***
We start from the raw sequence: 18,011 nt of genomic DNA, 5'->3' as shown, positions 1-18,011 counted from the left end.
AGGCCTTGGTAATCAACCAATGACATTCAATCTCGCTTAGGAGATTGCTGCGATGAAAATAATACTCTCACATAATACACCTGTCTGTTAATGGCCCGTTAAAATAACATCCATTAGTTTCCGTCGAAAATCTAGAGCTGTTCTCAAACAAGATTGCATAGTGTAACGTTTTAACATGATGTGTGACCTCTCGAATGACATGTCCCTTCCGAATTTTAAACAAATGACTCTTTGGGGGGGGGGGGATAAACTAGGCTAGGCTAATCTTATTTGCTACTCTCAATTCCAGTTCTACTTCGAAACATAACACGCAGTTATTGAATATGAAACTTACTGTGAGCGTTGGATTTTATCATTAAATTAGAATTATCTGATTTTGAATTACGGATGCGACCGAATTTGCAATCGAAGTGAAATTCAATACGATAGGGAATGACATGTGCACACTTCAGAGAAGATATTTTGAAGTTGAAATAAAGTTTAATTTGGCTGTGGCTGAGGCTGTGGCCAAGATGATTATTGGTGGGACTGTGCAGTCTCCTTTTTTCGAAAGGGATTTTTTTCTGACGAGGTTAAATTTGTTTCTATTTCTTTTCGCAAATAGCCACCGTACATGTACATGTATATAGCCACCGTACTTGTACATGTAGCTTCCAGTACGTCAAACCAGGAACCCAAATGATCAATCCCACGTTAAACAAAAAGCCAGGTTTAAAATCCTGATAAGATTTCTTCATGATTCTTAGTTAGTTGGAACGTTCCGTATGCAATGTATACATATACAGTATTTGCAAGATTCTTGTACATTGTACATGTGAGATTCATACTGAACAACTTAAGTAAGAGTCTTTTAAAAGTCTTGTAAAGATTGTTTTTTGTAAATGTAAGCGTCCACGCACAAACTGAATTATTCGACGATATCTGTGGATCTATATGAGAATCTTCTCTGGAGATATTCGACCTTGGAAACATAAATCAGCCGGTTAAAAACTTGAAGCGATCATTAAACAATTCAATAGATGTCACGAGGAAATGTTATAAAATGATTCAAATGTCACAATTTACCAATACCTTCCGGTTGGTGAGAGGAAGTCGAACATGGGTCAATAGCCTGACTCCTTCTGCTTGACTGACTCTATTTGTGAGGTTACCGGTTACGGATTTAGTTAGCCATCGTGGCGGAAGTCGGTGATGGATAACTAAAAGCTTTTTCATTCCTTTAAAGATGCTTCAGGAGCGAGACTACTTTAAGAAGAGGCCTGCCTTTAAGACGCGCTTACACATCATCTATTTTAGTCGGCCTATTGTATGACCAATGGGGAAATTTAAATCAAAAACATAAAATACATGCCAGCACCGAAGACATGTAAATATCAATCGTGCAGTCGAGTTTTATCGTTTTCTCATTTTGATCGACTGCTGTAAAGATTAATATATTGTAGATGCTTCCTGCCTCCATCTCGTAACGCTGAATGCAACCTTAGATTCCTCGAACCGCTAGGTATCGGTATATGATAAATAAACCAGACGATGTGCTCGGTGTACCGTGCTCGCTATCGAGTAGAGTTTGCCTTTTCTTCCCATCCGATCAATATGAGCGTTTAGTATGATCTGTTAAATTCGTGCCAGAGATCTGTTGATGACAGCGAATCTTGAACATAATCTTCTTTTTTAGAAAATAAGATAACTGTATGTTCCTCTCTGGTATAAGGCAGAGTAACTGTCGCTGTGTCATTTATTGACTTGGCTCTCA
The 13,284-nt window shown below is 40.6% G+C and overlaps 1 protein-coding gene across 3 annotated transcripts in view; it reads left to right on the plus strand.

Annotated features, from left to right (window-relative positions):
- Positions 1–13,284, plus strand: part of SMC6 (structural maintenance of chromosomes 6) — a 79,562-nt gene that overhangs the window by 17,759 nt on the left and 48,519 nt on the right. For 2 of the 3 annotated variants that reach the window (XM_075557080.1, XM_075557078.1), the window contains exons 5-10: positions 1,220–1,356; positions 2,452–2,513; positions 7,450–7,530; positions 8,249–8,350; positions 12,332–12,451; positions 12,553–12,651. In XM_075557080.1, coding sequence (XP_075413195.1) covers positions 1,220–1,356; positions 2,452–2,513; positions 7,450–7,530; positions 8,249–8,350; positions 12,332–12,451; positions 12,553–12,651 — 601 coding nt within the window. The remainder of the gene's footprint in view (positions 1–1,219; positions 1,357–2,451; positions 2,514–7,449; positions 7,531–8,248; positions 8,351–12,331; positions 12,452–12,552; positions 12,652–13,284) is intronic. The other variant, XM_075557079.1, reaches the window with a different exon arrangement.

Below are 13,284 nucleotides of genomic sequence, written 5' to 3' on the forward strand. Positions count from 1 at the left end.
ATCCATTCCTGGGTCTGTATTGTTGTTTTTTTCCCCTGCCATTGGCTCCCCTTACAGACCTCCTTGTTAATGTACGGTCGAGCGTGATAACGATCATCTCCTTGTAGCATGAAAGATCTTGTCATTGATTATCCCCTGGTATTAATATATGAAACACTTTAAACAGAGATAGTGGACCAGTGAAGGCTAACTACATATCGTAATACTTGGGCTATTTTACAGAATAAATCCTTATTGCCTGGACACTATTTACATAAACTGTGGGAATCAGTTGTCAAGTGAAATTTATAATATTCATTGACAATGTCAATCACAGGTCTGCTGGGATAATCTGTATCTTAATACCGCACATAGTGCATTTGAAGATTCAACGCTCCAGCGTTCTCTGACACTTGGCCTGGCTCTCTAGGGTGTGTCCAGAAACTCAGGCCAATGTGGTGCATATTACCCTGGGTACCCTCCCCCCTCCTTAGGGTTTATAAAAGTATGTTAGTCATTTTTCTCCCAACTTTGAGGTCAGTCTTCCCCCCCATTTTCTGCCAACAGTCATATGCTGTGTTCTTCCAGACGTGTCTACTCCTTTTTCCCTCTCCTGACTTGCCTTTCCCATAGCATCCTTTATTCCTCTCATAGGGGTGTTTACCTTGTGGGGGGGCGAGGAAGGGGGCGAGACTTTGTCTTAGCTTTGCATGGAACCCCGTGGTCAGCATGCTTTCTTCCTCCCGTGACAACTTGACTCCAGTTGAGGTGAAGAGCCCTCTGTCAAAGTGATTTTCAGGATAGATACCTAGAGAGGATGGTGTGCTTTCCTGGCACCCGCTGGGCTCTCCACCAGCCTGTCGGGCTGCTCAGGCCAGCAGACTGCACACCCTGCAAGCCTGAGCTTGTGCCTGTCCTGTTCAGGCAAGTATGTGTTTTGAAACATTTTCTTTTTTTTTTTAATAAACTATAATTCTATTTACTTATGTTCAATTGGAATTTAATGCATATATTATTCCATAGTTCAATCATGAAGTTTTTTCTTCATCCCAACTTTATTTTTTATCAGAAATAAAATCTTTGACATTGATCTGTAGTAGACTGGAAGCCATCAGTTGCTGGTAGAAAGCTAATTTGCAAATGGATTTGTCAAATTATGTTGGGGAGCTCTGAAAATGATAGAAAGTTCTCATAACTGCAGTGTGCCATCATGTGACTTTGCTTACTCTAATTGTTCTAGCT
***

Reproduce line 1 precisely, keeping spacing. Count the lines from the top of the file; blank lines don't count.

We start from the raw sequence: 18,011 nt of genomic DNA, 5'->3' as shown, positions 1-18,011 counted from the left end.